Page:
So they called them and charged them not to speak or teach at all in the name of Jesus. But Peter and John answered them, “Whether it is right in the sight of God to listen to you rather than to God, you must judge, for we cannot but speak of what we have seen and heard.” -Acts 4:18-20
A very effective way to share the Good News is to tell people what God has done for us in casual conversation. But from what we discern from polls and surveys, the vast majority of believers rarely talk about their faith outside the walls of the church building or a Bible study. Whether we consider it to be something too personal or not wishing to offend someone, we often steer away from sharing the best we as Christians have to offer.
The current resistance to a “religious” conversation may be overstated. If our words about God’s faithfulness and help are well-framed and not mere dogma dumped on some unwilling hearer, they can be compelling without being offensive.
The other day, I told our family doctor about our incredible, one-in-a-million rescue from an attempted late-night assault in Nice, France, in 2006. I described it just as it happened, without adding an ounce of “God-speak.” She concluded, “You must have had an angel with you.” I agreed but sensed that it was enough faith-sharing for one day.
If we prayerfully approach people with the Gospel, the Spirit will provide opportunities and words to the right people at precisely the right place and at the right time. Randomly passing out Christian literature to strangers is not my style, but I have met a few people who came to faith in this way. Almost any kind of faith-sharing can work if the Spirit is behind it.
By far, I prefer to talk to people whom it appears God has put in my pathway. Once while waiting for my flight at the airport in Memphis, Tennessee, a woman sat down several feet from me. I immediately received the strongest impression that I was to talk to her about God.
But how was I going to start a conversation without her getting the wrong impression? So I sat and struggled in my mind as to how to begin. I thrashed back and forth, rehearsing opening words for a full half-hour but discarded every approach that came to mind. Finally, she got up and disappeared into the crowd to board her plane.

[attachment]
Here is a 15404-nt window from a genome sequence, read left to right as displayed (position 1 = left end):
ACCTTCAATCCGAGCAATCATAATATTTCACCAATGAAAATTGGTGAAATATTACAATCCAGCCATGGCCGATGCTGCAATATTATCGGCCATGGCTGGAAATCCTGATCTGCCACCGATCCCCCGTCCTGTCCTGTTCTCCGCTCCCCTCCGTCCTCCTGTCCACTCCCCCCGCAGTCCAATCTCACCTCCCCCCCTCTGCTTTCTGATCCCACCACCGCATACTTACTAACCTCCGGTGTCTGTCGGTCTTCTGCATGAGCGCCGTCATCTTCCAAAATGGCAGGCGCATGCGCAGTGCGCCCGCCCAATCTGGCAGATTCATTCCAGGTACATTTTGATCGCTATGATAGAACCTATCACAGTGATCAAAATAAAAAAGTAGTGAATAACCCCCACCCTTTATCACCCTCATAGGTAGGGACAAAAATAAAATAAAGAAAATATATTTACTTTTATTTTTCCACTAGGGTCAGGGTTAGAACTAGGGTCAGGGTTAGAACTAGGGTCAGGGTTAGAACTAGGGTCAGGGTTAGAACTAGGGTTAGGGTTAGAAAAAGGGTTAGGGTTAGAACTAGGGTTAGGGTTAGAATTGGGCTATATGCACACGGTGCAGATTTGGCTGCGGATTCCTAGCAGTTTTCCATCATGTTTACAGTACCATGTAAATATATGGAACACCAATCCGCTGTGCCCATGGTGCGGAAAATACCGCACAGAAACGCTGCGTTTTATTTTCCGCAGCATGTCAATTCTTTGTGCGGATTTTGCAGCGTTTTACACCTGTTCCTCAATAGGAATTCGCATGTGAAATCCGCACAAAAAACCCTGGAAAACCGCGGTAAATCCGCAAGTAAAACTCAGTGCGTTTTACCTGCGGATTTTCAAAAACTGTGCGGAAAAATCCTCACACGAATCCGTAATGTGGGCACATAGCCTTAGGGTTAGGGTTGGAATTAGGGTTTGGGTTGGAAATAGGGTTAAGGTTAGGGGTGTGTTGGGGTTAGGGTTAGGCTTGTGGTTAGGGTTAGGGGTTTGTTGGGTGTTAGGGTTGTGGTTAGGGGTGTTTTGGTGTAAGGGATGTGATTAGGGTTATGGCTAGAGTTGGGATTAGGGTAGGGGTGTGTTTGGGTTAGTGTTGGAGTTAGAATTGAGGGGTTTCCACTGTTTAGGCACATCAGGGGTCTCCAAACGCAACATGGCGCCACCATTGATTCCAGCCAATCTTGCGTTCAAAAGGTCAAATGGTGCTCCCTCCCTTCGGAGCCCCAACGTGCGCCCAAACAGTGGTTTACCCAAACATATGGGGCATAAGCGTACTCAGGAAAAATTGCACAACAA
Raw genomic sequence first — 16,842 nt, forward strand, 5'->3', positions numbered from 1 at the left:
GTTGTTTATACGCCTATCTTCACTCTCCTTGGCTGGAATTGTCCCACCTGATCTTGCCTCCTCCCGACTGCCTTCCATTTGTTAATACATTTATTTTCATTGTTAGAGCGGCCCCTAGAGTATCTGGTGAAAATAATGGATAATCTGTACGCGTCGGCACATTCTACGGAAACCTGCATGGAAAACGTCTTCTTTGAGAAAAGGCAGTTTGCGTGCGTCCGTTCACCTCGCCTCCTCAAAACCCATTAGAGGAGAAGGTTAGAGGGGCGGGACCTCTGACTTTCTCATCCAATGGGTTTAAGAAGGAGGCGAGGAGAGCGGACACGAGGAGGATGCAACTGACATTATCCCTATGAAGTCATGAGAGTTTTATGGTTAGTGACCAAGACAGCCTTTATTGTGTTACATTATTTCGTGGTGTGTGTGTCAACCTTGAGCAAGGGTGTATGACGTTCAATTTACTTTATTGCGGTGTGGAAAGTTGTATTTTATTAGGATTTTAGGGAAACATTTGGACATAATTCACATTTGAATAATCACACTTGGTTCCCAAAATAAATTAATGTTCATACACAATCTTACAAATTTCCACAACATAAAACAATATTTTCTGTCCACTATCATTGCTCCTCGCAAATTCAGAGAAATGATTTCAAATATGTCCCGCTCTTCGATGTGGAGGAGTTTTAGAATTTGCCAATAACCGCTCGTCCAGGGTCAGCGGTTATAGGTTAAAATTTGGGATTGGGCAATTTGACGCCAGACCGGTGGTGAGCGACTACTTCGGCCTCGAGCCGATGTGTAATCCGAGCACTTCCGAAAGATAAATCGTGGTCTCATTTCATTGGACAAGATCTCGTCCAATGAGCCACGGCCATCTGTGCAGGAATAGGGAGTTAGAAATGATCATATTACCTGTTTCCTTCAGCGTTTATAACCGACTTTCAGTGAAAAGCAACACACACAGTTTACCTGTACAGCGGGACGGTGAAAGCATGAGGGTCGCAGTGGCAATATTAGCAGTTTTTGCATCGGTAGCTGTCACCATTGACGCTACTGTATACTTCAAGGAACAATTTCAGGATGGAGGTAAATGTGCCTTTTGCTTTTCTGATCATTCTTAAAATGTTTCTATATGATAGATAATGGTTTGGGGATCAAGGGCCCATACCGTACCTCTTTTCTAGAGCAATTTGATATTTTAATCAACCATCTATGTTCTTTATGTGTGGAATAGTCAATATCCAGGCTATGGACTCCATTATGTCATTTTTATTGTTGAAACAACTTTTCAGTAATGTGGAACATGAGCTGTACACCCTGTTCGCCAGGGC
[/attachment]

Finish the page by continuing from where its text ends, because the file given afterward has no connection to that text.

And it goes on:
“I’m sorry, Lord,” I prayed, “If you give me another chance, I’ll find a way to speak to her. Or, send someone who has more courage.” I had confessed my reticence, asked for forgiveness, and passed the assignment to someone else.
Another 15 minutes passed, and my flight was announced. I made my way down a few long concourses, went to my gate, boarded the plane, and took my aisle seat—next to the same woman!
Now, I couldn’t get out of it.
Soon after the flight took off, I was in the same quandary. How do I get the conversation going? But before I had a chance to say anything, she started the conversation and almost immediately mentioned something about God. How could I miss such a perfect setup?
I have forgotten the words that came to mind that day, but she quietly began to shed tears within minutes. She had just taken a flight from Hawaii to San Francisco, where another Christian had said the exact words to her. “I know now that God is talking to me,” she said.
That was just too easy, I thought to myself. And travel evangelism is the best! If you make a fool of yourself, you may never have to see that person again.
Personal evangelism is powerful (even pleasant) when the Holy Spirit orchestrates it. The Spirit is already doing evangelism, and our part is to make ourselves available. Jesus is inviting (even commanding) us to join his program, not to create our own. After a few such experiences, the dreaded “E-word” will no longer be feared but gladly welcomed.
Usually, it’s the genuine personal touch that gets the attention of others, not something contrived to get a conversation started, to “win” someone for Christ and move on. A natural, friendly contact in a relationship still seems to be the most fruitful. If we are good listeners, others will want to tell us about themselves—their struggles, divorces, illnesses, job frustrations, etc. It’s not difficult to bring a well-placed word or two into such a situation about similar things we have faced and how they were resolved. Usually, the other person will give us enough signals when we’ve said enough.
We can learn a lot from missionary history and those believers who have been forced to live under anti-God tyrannies. The Old Testament is no stranger to this, and some of these societies still exist in various parts of the world today. God has always had his surprising and creative (even jaw-dropping) ways of getting his work done and bypassing the most oppressive human restrictions with the greatest of ease.
We should have no fear of sharing our personal stories of God’s faithfulness and grace and what it means to have Jesus in our lives with people God sends our way. Having planted three churches and studied all the church growth strategies on the market, I still think that one person talking with and inviting another is the most effective way of watching God’s kingdom grow. There’s never been a substitute for the straightforward declaration of the Good News. There are so many joyful moments in seeing lives changed because you’re being led to do the impossible through the power of the Holy Spirit.
-Photo by Christopher Ong on Unsplash
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